Georges Seurat was a French painter and draftsman who pioneered the painting technique known as Pointillism. Born to a mother whose family produced many sculptors, Seurat spearheaded Parisian avant-garde in his time. His works did not appeal only to the artistic eye, but also to the scientific mind and human heart. To know more about Seurat, here are the following facts:
1. He attended the prestigious École des Beaux-Arts in Paris.
- Seurat mastered drawing and composition which allowed him to depict scenes at a rapid pace. His black and white drawings later influenced his meticulousness in painting.
- He left the school due to its strict academic methods and continued studying on his own by visiting libraries and museums.
2. Seurat was rejected by the Paris Salon upon his attempt to exhibit for a second year.
- Rather than participate in conventional exhibitions, he and a group of other artists formed the Société des Artistes Indépendants, an organization “with neither jury nor prizes”.
- The group’s aim was to develop techniques and theories for modern art. There, he met and befriended Paul Signac, a fellow painter who helped Seurat develop his Pointillist style.
3. His style, “chromo-luminarism” (or Pointillism), was a mixture of art and science.
- Instead of mixing paint on a canvas, Seurat painted tiny points of pure colors. He relied on optical mixing, wherein contrasting colors appeared to blend when viewed from a distance. This gave his works a glowing and luminous quality.
- He also used color theory, overlapping primary colors with each other to create secondary colors and painting with combinations to make his works eye-catching.
4. He gave rise to the Neo-Impressionist movement.
- Though he also depicted scenes of urban leisure and modern subjects, Impressionism focused on capturing fleeting moments. Instead, Seurat focused on what he believed was unchanging and essential in life.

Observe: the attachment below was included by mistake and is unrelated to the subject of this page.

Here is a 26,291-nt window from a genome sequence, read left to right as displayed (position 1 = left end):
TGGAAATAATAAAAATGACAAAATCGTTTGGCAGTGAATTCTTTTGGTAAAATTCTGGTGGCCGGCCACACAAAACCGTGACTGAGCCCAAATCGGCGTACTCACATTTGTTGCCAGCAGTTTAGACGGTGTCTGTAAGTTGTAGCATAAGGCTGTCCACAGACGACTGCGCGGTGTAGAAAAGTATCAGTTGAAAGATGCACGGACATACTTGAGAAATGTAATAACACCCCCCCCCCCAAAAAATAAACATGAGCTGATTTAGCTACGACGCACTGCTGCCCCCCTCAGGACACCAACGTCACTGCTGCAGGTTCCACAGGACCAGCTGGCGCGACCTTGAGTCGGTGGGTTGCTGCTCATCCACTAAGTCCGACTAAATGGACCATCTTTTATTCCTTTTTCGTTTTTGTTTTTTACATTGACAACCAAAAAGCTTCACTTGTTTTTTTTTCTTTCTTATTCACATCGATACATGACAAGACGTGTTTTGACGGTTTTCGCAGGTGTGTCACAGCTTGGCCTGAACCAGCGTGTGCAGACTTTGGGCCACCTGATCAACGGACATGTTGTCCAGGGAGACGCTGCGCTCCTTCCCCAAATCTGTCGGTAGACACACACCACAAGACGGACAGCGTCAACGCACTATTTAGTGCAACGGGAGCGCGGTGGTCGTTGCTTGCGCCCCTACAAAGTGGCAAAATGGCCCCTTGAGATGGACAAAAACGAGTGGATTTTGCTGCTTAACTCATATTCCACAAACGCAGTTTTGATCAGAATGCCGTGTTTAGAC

- His Pointillism technique also allowed him to explore the play of all the colors involved to produce an object’s appearance, instead of merely apparent or “local” colors.
5. His painting “A Sunday Afternoon on the Island of La Grande Jatte” was seen as messy.
- The iconic piece was painted on a canvas 10 feet wide and displayed as the centerpiece of the last Impressionist exhibition. Many people viewed the work up close and failed to see it in its entirety.
- The painting became the most popular image of the 1880s and he was credited with advancing the Impressionist movement when it was beginning to decline.
6. Seurat died at the young age of 31.
- His exact cause of death was unknown, but he was said to have died from meningitis, pneumonia, diphtheria, or infectious angina. His son contracted the same illness and died two weeks later.
- His death left his painting “The Circus” unfinished. Perhaps as a premonition, he presented the uncompleted painting at an exhibition before his passing.
Despite his early death, Georges Seurat’s created one of the most famous paintings of the 19th century at 25 years-old. Poised between two centuries, he inspired other movements such as Cubism, Fauvism, and Surrealism. His stylized and dynamic technique has transformed the use of visual effects created by light, color, and form.
To learn more about other inspiring artists, check out their interesting facts here.